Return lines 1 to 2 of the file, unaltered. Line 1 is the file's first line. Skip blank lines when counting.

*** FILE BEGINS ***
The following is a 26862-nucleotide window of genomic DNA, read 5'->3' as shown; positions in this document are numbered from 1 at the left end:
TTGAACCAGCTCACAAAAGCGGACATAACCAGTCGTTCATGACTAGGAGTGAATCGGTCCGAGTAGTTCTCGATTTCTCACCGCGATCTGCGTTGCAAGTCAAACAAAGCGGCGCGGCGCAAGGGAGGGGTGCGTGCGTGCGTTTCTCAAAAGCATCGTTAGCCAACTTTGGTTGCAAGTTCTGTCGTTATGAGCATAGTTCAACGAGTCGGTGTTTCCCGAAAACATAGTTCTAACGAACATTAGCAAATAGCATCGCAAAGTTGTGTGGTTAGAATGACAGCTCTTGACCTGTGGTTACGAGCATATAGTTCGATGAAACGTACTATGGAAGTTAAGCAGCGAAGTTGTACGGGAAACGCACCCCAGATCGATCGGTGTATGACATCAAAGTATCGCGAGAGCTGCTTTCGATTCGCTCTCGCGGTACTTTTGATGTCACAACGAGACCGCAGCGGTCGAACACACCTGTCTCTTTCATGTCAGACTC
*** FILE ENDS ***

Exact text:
The following is a 26862-nucleotide window of genomic DNA, read 5'->3' as shown; positions in this document are numbered from 1 at the left end:
TTGAACCAGCTCACAAAAGCGGACATAACCAGTCGTTCATGACTAGGAGTGAATCGGTCCGAGTAGTTCTCGATTTCTCACCGCGATCTGCGTTGCAAGTCAAACAAAGCGGCGCGGCGCAAGGGAGGGGTGCGTGCGTGCGTTTCTCAAAAGCATCGTTAGCCAACTTTGGTTGCAAGTTCTGTCGTTATGAGCATAGTTCAACGAGTCGGTGTTTCCCGAAAACATAGTTCTAACGAACATTAGCAAATAGCATCGCAAAGTTGTGTGGTTAGAATGACAGCTCTTGACCTGTGGTTACGAGCATATAGTTCGATGAAACGTACTATGGAAGTTAAGCAGCGAAGTTGTACGGGAAACGCACCCCAGATCGATCGGTGTATGACATCAAAGTATCGCGAGAGCTGCTTTCGATTCGCTCTCGCGGTACTTTTGATGTCACAACGAGACCGCAGCGGTCGAACACACCTGTCTCTTTCATGTCAGACTC